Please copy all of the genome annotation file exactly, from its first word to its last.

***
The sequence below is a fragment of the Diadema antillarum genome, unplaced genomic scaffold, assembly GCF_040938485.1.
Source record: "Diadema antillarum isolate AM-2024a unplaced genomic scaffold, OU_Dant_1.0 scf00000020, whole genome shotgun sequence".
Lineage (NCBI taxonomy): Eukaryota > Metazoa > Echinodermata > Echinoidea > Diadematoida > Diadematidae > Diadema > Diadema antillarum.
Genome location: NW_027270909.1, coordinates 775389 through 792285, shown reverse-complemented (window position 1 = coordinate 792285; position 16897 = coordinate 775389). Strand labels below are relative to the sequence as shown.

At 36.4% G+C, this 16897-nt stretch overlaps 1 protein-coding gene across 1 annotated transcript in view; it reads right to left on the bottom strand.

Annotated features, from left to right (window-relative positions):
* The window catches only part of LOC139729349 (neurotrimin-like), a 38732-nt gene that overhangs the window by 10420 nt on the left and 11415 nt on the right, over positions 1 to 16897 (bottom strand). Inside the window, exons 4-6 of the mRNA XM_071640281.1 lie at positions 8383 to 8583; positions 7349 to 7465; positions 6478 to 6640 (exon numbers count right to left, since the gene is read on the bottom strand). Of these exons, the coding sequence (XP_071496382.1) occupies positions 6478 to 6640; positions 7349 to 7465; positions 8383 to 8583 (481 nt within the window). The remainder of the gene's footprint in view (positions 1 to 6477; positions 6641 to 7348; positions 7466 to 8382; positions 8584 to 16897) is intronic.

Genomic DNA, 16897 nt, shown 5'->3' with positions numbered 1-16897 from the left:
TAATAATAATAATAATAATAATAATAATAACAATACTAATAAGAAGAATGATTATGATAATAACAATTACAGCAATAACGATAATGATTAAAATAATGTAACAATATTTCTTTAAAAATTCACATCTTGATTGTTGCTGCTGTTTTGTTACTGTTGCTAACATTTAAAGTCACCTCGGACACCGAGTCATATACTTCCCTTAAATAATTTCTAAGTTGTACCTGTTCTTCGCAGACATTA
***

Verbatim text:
The sequence below is a fragment of the Diadema antillarum genome, unplaced genomic scaffold, assembly GCF_040938485.1.
Source record: "Diadema antillarum isolate AM-2024a unplaced genomic scaffold, OU_Dant_1.0 scf00000020, whole genome shotgun sequence".
Lineage (NCBI taxonomy): Eukaryota > Metazoa > Echinodermata > Echinoidea > Diadematoida > Diadematidae > Diadema > Diadema antillarum.
Genome location: NW_027270909.1, coordinates 775389 through 792285, shown reverse-complemented (window position 1 = coordinate 792285; position 16897 = coordinate 775389). Strand labels below are relative to the sequence as shown.

At 36.4% G+C, this 16897-nt stretch overlaps 1 protein-coding gene across 1 annotated transcript in view; it reads right to left on the bottom strand.

Annotated features, from left to right (window-relative positions):
* The window catches only part of LOC139729349 (neurotrimin-like), a 38732-nt gene that overhangs the window by 10420 nt on the left and 11415 nt on the right, over positions 1 to 16897 (bottom strand). Inside the window, exons 4-6 of the mRNA XM_071640281.1 lie at positions 8383 to 8583; positions 7349 to 7465; positions 6478 to 6640 (exon numbers count right to left, since the gene is read on the bottom strand). Of these exons, the coding sequence (XP_071496382.1) occupies positions 6478 to 6640; positions 7349 to 7465; positions 8383 to 8583 (481 nt within the window). The remainder of the gene's footprint in view (positions 1 to 6477; positions 6641 to 7348; positions 7466 to 8382; positions 8584 to 16897) is intronic.

Genomic DNA, 16897 nt, shown 5'->3' with positions numbered 1-16897 from the left:
TAATAATAATAATAATAATAATAATAATAACAATACTAATAAGAAGAATGATTATGATAATAACAATTACAGCAATAACGATAATGATTAAAATAATGTAACAATATTTCTTTAAAAATTCACATCTTGATTGTTGCTGCTGTTTTGTTACTGTTGCTAACATTTAAAGTCACCTCGGACACCGAGTCATATACTTCCCTTAAATAATTTCTAAGTTGTACCTGTTCTTCGCAGACATTA